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CAN A FOREIGN DIVORCE HAVE ANY LEGAL EFFECT IN THE PHILIPPINES

The Philippine Lawyer

-Ferdie Aguirre

(About the writer: G. Ferdinand (Ferdie) Aguirre has more than 20 years of combined experience as a legal professional in the Philippines and in Canada.  After graduating from the Ateneo de Manila College of Law in 1987 and passing the Bar given that year, he has held the following positions in the Philippine Corporate world: Asst. Senior Vice President of the Philippine National Bank, Senior Manager of the Law Division of the Metropolitan Bank & Trust Company and as Chief Legal Counsel of Unibancard.  His private practice included having successfully handled several major cases and being included in the Philippine case books.  Ferdie Aguirre was also a professor of Political Science and Business Law before migrating to Ontario Canada in 2005 where worked as a Paralegal. He is presently a Court Agent & a Commissioner for  Oaths in Alberta and is now working on his admission to the Alberta Bar.  Ferdie Aguirre may be reached at (403) 6131168 /(403) 4747168 or at pilipinolegalservices@yahoo.ca)

CAN A FOREIGN DIVORCE HAVE ANY LEGAL EFFECT IN THE PHILIPPINES

Elvie is a live in caregiver in the United States who  fell in love and married  Joel, a plumber from Illinois.  From their relationship was born Raj who was born in 2009.

Unfortunately, the couple had irreconcilable differences and the marriage finally ended up in divorce in Illinois .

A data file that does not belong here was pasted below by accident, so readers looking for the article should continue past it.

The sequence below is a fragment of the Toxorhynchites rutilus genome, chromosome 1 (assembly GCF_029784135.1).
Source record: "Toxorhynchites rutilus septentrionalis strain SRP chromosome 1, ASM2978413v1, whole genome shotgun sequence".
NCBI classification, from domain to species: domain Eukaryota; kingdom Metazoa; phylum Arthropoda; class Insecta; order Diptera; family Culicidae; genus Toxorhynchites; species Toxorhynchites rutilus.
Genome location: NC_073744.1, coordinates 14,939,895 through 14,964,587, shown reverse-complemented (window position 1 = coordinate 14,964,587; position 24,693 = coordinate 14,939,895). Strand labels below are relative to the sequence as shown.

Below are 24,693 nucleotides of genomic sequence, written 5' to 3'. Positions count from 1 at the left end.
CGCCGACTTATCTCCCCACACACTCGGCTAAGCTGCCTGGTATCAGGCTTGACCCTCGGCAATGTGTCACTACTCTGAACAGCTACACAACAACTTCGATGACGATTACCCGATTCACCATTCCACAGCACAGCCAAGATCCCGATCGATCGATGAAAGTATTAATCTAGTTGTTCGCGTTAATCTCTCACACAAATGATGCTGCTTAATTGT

In its ruling, the Illinois court dissolved the marriage of Joel and Elvie, awarded to Elvie sole custody of Raj and retained jurisdiction over the case for enforcement purposes.

After the divorce Elvie went home to Manila with Raj.

Joel followed to Elvie Manila where they executed a contract (Agreementlaw ) for the joint custody of Raj. The parties chose Philippine courts as exclusive forum to adjudicate disputes arising from the Agreement.

Later, Joel sued Elvie in the Regional Trial Court of Makati City, Branch 60 (trial court) to enforce the Agreement. Joel alleged that in violation of their Agreement, Elvie exercised sole custody over Raj.

Elvie sought the dismissal of the complaint for, among others, lack of jurisdiction because of the Illinois court’s retention of jurisdiction to enforce the divorce decree.

THE AGREEMENT FOR JOINT CUSTODY IS NULL AND VOID AS IT CONTRARY TO PHILIPPINE LAWS

In this jurisdiction, parties to a contract are free to stipulate the terms of agreement subject to the minimum ban on stipulations contrary to law, morals, good customs, public order, or public policy. Otherwise, the contract is denied legal existence, deemed “inexistent and void from the beginning.”. For lack of relevant stipulation in the Agreement, these and other ancillary Philippine substantive law serve as default parameters to test the validity of the Agreement’s joint child custody stipulations

At the time the parties executed the Agreement on 28 January 2002, two facts are undisputed: (1) Raj was under seven years old (having been born on 21 September 1995); and (2) Joel and Elvie were no longer married under the laws of the United States because of the divorce decree.

The relevant Philippine law on child custody for spouses separated in fact or in law1aw (under the second paragraph of Article 213 of the Family Code) is also undisputed: “no child under seven years of age shall be separated from the mother x x x.”law (This statutory awarding of sole parental custody17cralaw to the mother is mandatory,law grounded on sound policy consideration, subject only to a narrow exception not alleged to obtain here.alaw ) Clearly then, the Agreement’s object to establish a post-divorce joint custody regime between Elvie and Joel over their child under seven years old contravenes Philippine law.